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One of sixty-four museums operated by the United States Army, this museum includes exhibits related to the origins and history of the U.S. Army Special Forces, Civil Affairs, Psychological Operations, and predecessor organizations from the colonial period to the present. The museum is open to the public.

  • The John F. Kennedy Special Warfare Museum explores the history of the Special Forces, Civil Affairs, and Psychological Operations Regiments.
The U.S. Army John F. Kennedy Special Warfare Center and School was established in the early Cold War period of the early 1950s. In 1960, counterinsurgency operations training was added to the curriculum. In 1962, the Special Warfare Center established a special training group to prepare enlisted volunteers for special operational missions or assignments. The Advanced Training Committee was created to improve and try operations in which to practice infiltration methods.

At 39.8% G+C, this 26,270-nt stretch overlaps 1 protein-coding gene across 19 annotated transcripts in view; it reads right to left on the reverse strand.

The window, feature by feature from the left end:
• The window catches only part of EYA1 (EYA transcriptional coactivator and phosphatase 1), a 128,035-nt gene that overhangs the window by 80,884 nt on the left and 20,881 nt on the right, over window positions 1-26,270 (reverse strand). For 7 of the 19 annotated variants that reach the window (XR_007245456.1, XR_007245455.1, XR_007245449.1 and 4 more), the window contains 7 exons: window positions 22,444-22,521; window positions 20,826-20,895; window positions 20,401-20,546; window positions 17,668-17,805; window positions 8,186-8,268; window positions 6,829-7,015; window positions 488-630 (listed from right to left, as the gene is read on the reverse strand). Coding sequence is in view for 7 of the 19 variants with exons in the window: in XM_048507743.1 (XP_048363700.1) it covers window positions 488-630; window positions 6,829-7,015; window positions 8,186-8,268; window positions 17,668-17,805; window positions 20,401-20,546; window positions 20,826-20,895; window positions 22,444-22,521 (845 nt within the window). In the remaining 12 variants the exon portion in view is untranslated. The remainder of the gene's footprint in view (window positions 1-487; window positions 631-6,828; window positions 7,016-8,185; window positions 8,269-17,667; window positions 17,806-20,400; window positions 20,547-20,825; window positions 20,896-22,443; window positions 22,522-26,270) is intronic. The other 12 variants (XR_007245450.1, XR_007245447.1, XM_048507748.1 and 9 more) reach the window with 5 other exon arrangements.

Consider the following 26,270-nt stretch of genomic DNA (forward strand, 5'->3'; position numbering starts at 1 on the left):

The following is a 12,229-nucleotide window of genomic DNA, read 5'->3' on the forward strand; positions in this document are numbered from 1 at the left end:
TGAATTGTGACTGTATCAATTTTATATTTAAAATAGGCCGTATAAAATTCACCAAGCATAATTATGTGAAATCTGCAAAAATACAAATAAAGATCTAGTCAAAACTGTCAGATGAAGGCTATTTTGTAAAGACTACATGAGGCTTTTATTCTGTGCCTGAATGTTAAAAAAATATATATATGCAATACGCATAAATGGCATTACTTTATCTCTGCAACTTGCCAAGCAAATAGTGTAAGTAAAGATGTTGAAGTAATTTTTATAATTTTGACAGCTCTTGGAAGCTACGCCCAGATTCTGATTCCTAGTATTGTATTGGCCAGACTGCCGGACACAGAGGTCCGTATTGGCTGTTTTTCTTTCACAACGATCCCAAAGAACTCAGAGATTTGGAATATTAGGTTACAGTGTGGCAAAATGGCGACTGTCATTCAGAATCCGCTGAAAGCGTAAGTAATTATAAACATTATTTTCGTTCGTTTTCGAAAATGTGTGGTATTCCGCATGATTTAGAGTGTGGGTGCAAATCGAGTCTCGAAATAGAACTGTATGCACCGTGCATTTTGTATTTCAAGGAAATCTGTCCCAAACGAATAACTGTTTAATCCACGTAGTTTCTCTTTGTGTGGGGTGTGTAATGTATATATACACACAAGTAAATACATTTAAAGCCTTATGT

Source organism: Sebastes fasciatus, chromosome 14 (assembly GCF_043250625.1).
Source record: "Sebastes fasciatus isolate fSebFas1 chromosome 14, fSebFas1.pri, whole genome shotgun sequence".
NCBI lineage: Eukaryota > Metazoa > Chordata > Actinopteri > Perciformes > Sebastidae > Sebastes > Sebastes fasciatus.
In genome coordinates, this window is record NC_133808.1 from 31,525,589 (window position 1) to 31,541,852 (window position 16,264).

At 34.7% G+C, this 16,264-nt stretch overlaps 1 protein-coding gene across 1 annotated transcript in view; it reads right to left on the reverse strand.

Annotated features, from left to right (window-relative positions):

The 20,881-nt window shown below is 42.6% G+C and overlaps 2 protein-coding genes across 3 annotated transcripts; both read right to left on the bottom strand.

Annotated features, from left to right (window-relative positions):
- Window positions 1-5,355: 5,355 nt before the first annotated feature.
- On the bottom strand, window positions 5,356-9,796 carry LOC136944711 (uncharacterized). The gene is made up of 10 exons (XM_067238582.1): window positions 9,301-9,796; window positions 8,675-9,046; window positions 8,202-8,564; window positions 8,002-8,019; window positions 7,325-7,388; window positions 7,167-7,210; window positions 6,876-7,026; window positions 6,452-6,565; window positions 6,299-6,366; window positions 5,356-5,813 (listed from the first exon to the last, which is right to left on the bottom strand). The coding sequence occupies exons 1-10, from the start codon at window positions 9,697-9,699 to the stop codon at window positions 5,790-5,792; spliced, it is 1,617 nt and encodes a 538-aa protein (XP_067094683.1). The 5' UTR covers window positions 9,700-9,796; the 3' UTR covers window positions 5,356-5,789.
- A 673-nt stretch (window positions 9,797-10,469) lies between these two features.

The JFK Special Warfare Museum, like other U.S. Army Center for Military history museums, is where new soldiers and others who are able to come onto this military installation can learn about the soldiers and organizations of the past. Exhibits highlight World War I, the First Special Service Force, the Office of Strategic Service, Detachment 101 in World War II, the Korean conflict, Operations Desert Storm, Enduring Freedom and Iraqi Freedom. The role special forces have played in peacetime is explored as well.
"John F. Kennedy Special Warfare Museum." U.S. Army. Accessed January 31, 2018.